Ruthi, a young girl in internment: by Melinda Mockridge and Ruth Simon
Ruth Simon, née Gottlieb, can still remember what it was like to live in an internment camp, behind barbed wire at Tatura during the Second World War.
Ruth, now in her late 70s was transported aboard the Queen Mary with her mother and father in September 1940 – one of the ‘Singapore group’ of interned enemy aliens whose lives were so dramatically changed following the outbreak of war. The internment agreement between the British Straits Settlements authorities and the Australian Government allowed for the indefinite detention of those designated ‘enemy aliens’, on Australian soil. Ruth’s family had come to Malaya from Austria and her family had lived there for some years. They had been granted British citizenship and were waiting for their certificates to arrive when the decision was made in 1940 to intern them.
Ruth was 3 years old. For her, the experience made a lasting impression. Interviewed many years later for the current exhibition, Art Behind the Wire, at Duldig Studio, she recalled the trip from Sydney to Tatura:
I remember going on the train and I remember it being dark and you couldn’t look out the windows – I suppose they had shutters and I remember my mother explaining to me it’s because they didn’t want people staring at us; of course it was obvious they didn’t want us looking out.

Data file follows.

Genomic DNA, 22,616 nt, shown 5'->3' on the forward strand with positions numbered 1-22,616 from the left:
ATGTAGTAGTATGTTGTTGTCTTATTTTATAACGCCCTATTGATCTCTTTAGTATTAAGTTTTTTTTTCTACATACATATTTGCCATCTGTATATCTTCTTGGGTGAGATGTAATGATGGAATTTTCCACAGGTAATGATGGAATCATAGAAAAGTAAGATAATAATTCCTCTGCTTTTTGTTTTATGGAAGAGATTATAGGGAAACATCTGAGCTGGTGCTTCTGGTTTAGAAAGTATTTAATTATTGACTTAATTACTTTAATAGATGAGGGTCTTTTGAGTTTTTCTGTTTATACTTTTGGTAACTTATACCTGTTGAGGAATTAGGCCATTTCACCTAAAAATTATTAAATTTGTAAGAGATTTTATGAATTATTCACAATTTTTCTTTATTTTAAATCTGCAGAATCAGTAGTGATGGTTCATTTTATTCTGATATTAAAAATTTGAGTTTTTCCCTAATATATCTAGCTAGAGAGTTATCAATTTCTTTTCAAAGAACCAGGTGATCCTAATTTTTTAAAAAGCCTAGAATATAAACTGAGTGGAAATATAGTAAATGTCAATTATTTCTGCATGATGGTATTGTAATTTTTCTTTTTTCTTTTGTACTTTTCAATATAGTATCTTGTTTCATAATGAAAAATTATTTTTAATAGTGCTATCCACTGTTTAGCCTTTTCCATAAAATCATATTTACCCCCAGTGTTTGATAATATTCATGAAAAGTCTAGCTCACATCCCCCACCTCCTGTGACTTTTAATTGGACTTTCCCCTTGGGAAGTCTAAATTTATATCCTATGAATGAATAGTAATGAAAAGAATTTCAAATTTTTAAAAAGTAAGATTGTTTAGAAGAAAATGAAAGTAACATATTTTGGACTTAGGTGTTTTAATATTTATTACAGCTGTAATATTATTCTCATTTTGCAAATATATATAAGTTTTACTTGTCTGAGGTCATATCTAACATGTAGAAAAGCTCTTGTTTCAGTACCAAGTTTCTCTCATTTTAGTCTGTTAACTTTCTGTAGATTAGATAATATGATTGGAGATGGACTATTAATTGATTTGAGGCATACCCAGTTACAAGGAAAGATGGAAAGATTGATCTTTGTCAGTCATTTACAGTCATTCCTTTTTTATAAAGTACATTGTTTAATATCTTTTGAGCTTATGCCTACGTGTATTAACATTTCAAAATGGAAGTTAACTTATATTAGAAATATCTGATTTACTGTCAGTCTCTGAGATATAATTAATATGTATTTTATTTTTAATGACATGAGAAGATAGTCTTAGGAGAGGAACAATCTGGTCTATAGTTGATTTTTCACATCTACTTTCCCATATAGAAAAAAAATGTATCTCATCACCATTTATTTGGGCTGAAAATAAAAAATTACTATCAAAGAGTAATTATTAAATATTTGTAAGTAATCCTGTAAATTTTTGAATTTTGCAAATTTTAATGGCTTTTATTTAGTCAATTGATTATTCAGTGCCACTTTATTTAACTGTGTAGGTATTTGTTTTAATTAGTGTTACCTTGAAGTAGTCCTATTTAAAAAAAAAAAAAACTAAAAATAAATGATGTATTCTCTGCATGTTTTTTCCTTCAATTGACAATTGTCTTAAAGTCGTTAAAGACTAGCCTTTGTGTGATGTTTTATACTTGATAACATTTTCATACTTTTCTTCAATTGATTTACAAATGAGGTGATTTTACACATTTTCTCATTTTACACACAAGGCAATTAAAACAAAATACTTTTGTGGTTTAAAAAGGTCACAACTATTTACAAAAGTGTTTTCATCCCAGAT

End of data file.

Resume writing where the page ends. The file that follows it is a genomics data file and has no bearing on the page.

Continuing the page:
She recalled her mother Johanna’s first reaction to the newly built (and very basic) camp at Tatura as being one of shock – when she saw the chicken wire ventilation in the huts which would be their accommodation, Ruth recalled that her mother exclaimed, ‘Don’t tell me the blowflies are that big!’.
There were 25 children under 12 sent into internment, and at least two were born
during the time in internment, including Ruth’s brother, Ronny, who was born on
New Year’s Day in 1942 at Waranga Base Hospital. It is believed that this was just
the second time children had been interned in Australia, the first being those
interned outside Canberra at Molonglo during the First World War.
Surrounded by adults, ‘everyone was uncle and aunty’, she recalled the difficulties
of living in such close proximity, the lack of privacy and water, the memory of playing
with friends, and the freedom of being able to roam the camp and the friendliness of
the camp guards.
Special thanks to Ruth Simon, and Tatura Museum for permission to reproduce
material from the collection of Mr Helmut Seefeld.